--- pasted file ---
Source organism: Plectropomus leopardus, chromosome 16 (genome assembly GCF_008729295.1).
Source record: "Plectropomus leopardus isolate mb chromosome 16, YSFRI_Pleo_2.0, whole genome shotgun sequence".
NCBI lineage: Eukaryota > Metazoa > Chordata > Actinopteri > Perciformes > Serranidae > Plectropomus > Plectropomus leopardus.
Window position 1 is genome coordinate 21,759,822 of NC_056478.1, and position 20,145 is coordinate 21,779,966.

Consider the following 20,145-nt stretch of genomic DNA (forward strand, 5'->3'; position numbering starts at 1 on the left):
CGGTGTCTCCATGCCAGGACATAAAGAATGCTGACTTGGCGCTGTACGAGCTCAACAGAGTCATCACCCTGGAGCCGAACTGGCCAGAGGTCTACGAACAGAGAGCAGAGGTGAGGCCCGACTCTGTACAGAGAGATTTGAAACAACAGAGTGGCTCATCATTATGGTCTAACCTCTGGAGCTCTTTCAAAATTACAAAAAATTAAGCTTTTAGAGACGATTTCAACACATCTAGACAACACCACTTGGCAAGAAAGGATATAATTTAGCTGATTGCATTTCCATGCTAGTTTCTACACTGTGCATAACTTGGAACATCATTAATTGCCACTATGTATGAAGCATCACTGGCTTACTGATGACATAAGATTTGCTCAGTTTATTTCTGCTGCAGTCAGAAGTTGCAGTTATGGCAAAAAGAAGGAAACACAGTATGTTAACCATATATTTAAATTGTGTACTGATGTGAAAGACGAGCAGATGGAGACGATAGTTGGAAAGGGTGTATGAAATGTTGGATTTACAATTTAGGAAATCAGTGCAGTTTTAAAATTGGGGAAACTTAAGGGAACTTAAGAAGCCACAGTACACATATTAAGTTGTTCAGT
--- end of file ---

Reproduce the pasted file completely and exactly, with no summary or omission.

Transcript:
Source organism: Plectropomus leopardus, chromosome 16 (genome assembly GCF_008729295.1).
Source record: "Plectropomus leopardus isolate mb chromosome 16, YSFRI_Pleo_2.0, whole genome shotgun sequence".
NCBI lineage: Eukaryota > Metazoa > Chordata > Actinopteri > Perciformes > Serranidae > Plectropomus > Plectropomus leopardus.
Window position 1 is genome coordinate 21,759,822 of NC_056478.1, and position 20,145 is coordinate 21,779,966.

Consider the following 20,145-nt stretch of genomic DNA (forward strand, 5'->3'; position numbering starts at 1 on the left):
CGGTGTCTCCATGCCAGGACATAAAGAATGCTGACTTGGCGCTGTACGAGCTCAACAGAGTCATCACCCTGGAGCCGAACTGGCCAGAGGTCTACGAACAGAGAGCAGAGGTGAGGCCCGACTCTGTACAGAGAGATTTGAAACAACAGAGTGGCTCATCATTATGGTCTAACCTCTGGAGCTCTTTCAAAATTACAAAAAATTAAGCTTTTAGAGACGATTTCAACACATCTAGACAACACCACTTGGCAAGAAAGGATATAATTTAGCTGATTGCATTTCCATGCTAGTTTCTACACTGTGCATAACTTGGAACATCATTAATTGCCACTATGTATGAAGCATCACTGGCTTACTGATGACATAAGATTTGCTCAGTTTATTTCTGCTGCAGTCAGAAGTTGCAGTTATGGCAAAAAGAAGGAAACACAGTATGTTAACCATATATTTAAATTGTGTACTGATGTGAAAGACGAGCAGATGGAGACGATAGTTGGAAAGGGTGTATGAAATGTTGGATTTACAATTTAGGAAATCAGTGCAGTTTTAAAATTGGGGAAACTTAAGGGAACTTAAGAAGCCACAGTACACATATTAAGTTGTTCAGT